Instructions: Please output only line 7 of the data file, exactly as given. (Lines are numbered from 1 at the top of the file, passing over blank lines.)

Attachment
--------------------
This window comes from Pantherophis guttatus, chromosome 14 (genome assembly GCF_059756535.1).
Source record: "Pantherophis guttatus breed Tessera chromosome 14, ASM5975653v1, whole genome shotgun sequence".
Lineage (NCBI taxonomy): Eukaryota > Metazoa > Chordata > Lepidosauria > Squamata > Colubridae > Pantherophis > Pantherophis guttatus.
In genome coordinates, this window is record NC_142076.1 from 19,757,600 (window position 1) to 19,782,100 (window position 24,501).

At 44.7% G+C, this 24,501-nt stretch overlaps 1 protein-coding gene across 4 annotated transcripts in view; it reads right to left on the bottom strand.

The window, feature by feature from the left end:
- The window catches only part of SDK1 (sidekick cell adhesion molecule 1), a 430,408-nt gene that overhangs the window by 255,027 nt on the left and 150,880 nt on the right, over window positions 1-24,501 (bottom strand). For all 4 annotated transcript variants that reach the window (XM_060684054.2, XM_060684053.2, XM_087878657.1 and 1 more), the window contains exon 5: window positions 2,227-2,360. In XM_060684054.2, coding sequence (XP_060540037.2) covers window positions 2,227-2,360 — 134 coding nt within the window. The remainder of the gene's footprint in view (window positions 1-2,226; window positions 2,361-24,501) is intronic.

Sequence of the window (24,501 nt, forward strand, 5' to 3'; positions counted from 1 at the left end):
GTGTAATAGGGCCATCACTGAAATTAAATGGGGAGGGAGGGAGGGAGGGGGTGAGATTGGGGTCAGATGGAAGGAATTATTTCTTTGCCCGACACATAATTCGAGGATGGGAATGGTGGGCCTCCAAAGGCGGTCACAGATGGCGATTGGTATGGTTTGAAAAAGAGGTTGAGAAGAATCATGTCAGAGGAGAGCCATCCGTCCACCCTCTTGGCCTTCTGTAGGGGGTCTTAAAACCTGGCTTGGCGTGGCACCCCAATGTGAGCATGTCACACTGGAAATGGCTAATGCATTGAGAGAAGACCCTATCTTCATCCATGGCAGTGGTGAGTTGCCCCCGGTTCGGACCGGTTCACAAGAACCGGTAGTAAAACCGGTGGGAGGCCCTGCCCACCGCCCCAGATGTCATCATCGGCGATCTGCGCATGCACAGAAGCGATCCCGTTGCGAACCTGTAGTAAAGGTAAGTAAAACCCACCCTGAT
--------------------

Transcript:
- The window catches only part of SDK1 (sidekick cell adhesion molecule 1), a 430,408-nt gene that overhangs the window by 255,027 nt on the left and 150,880 nt on the right, over window positions 1-24,501 (bottom strand). For all 4 annotated transcript variants that reach the window (XM_060684054.2, XM_060684053.2, XM_087878657.1 and 1 more), the window contains exon 5: window positions 2,227-2,360. In XM_060684054.2, coding sequence (XP_060540037.2) covers window positions 2,227-2,360 — 134 coding nt within the window. The remainder of the gene's footprint in view (window positions 1-2,226; window positions 2,361-24,501) is intronic.